When planning a new stadium, the definition of those different inventory units can be used to define the optimal mix of categories depending on demand and space and time requirements of each space type. The optimal supply mix in terms of number, facilities and supply mix flexibility is the foundation of successful revenue management.
In stadiums, the space configuration can also be analyzed under the view point of how flexible space can be used. The majority of inventory units are not flexible, such as permanently installed seats, club suites or facilities such as meeting space, retail or F&B. Some elements, however, allow certain flexibility through retractable seats or even modular arenas. A modular stadium is a permanent sports facility that is constructed of modular components that allow enlarging or downsizing. This type of arenas as well as the use of retractable seats allow additional flexibility to cater towards different types of events depending on the popularity of different events and leads to different opportunities of revenue management.
Generating additional revenues
The development of ancillary revenue sources is apt for stadiums as they can sell other services and products that customers can buy while they are using the space or to take them with them after they completed the service experience. Common examples are:
- Renting space for business meetings and other events
- Restaurants and bars
- Retail and souvenir shops selling team-specific and sports-related paraphernalia
- Parking lot revenue management
- Many stadiums have museums and tours to attract visitors on non-game: http://www.barcelona-tourist-guide.com/en/sport/barcelona-fc/barcelona-football-stadium.html
- Advertisement space
To define which products and services should be offered and how they should be offered it is important to analyze the needs of the customer. These additional services can also have an impact on when customers arrive to an event and how long they stay after an event. There are four ways to increases the productive use of space:
- Reducing idle time by renting the arena for events other than its core functionality
- Time extension is a very useful way for sport stadiums as the length of their events is externally controlled e.g. by offering pre-show or post-show events such as concerts or exhibitions
- As discussed above, from a revenue management perspective multi-purpose stadiums are more favorable than single-use stadiums as they can host different type of sports event as well as concerts and alike.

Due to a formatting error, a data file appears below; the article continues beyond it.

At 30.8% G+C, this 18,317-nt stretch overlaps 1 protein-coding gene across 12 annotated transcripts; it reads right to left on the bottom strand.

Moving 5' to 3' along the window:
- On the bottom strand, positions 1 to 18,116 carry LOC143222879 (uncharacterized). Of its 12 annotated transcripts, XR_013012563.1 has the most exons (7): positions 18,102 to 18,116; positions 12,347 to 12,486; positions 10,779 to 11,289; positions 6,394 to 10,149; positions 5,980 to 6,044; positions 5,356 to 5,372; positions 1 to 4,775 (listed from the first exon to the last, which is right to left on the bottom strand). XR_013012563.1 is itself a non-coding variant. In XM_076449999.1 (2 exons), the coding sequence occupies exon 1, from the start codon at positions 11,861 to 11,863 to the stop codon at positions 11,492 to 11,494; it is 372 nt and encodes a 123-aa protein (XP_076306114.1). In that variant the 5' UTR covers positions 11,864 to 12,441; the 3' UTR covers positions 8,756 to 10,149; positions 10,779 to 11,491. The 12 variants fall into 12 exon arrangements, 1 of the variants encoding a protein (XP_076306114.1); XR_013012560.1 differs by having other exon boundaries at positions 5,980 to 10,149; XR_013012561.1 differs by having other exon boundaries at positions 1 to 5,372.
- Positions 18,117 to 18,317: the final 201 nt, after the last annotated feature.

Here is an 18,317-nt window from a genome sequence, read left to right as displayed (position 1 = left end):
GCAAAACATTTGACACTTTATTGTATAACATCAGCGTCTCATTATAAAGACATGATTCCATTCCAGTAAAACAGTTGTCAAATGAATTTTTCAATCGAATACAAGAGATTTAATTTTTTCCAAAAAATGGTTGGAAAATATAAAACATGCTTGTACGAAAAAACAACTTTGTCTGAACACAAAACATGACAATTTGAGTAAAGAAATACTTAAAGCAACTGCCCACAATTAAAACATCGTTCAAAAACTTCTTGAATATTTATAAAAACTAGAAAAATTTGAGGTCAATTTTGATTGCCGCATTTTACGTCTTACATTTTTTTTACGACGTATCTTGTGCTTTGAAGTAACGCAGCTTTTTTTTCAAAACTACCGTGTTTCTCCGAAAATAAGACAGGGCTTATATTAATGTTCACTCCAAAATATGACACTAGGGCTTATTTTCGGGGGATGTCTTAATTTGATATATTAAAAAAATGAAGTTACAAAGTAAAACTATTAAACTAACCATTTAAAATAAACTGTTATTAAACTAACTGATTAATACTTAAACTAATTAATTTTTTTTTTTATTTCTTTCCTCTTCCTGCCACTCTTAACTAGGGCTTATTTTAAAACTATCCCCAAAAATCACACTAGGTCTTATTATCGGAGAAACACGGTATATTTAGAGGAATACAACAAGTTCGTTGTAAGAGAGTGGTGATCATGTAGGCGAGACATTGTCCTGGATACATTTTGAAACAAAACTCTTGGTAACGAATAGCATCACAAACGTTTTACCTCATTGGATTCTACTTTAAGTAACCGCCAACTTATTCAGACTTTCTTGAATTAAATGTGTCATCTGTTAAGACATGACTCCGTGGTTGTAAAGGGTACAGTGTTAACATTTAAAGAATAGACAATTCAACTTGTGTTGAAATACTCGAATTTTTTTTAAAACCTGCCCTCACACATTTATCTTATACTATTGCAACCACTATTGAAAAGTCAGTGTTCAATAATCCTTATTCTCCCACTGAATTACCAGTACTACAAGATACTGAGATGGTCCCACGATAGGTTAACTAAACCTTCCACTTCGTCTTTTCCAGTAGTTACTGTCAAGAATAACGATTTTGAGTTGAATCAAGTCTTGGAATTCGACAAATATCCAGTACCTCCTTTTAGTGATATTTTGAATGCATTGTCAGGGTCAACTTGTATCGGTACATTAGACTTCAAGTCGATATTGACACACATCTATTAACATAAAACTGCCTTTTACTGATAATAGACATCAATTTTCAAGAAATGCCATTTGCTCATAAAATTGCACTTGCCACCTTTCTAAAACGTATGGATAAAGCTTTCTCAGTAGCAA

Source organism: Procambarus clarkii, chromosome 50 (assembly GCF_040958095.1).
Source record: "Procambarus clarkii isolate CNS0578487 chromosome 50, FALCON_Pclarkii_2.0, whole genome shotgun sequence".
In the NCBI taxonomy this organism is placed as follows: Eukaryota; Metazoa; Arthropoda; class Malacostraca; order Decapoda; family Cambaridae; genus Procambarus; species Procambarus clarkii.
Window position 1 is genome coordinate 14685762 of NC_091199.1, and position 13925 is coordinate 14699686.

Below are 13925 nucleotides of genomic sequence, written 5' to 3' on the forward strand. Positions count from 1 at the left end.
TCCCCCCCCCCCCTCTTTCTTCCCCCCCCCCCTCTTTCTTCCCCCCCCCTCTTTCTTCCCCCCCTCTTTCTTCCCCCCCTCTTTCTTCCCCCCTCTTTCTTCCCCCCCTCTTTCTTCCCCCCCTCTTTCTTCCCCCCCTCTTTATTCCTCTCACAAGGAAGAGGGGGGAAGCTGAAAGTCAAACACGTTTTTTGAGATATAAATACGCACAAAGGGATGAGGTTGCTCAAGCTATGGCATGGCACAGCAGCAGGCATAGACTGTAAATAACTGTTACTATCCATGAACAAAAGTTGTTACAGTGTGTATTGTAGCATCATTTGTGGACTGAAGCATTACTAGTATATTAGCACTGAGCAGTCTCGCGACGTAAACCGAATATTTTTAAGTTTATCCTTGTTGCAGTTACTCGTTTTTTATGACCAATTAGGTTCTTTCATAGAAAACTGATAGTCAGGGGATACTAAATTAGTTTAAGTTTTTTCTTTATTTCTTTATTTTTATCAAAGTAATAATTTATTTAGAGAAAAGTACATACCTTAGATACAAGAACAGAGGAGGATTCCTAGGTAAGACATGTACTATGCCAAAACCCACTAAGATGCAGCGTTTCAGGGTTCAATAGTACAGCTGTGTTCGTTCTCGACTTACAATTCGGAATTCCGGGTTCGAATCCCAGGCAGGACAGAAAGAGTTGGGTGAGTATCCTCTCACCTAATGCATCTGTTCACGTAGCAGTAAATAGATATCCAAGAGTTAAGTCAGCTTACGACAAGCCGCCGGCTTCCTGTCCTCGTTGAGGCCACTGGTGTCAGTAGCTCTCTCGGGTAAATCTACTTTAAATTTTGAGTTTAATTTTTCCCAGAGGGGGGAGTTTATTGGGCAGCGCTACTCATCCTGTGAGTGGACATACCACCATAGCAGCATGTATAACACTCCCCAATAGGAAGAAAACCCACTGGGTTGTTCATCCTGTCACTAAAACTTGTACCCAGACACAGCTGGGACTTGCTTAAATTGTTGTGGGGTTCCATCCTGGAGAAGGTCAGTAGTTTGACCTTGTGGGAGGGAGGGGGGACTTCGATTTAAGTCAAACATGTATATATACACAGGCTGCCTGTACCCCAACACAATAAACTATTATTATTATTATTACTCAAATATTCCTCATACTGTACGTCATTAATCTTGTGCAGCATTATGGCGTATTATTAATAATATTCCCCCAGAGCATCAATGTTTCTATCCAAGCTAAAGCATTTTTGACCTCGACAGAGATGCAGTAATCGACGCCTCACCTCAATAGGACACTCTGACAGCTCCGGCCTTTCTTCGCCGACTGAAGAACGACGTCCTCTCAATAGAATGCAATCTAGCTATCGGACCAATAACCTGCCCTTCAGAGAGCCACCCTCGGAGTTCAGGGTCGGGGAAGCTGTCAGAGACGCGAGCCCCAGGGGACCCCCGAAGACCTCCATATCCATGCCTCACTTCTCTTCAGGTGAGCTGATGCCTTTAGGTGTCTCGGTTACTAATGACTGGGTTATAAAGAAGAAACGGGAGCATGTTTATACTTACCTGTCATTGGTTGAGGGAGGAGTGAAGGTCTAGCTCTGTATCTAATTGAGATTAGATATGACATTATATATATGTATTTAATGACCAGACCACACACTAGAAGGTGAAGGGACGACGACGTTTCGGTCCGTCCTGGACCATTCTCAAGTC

- Offloading all non-revenue producing operations to a less expensive alternative provides another method to increase the productive use of space.
One other element to increase revenues is by creating an environment that entices customer to spend more. For sport stadiums such space ambience elements can be used primarily for the ancillary revenue generating areas such as the retail and F&B area by using adequate ambient, design and social elements such as light or music.
And lastly, a substantial revenue generating area in sport arenas stems from advertisement. This category sells both time and space explicitly meaning that the stadium has control over how long a certain ad space is used but does not give the control over how space is defined. Especially during games that are televised, this results in tremendous revenue generating opportunities.
Selling time implicitly
Stadium operators sell time implicitly as they sell service experiences in the form of events such as a baseball game or a concert rather than time by the minute or by the hour. As the length of such an event is mostly determined by external forces such as the duration of a game, they have less control over how long customers use their space. This might limit the revenue potential of the sports arena.
Examples to sell time explicitly
However, there are certain ways where sport stadiums can also explicitly selling time such as by the minutes, the hour or the day. This has the advantage that the company can better control its capacity because they know how long customers will use the space. Stadium operators have different options to sell time explicitly.
- Advertisement: Especially during games that are televised, this results in tremendous revenue generating opportunities
- Subletting space to restaurants and bars
- Subletting space to retail and souvenir shops
- Parking lot revenue management
- Events such as meetings, conventions, etc. The following links shows a stadium which rents its space by time: http://www.ohiostatebuckeyes.com/facilities/rental-information.html
One revenue management strategy to manage time is using rate fences. They give companies a logical rationale to justify price discrimination.
Physical rate fences
Physical rate fences are characterized through tangible features such as:
- Seat category
- Booking time
- Type of event
- Bundling, e.g. suites with amenities (priority parking passes, in-suite food and refreshments, in-suite service. private restrooms, flatscreen television, complementary game programs etc.). Here an example: http://www.athletics.illinois.edu/premiumseating/seating/suites.htm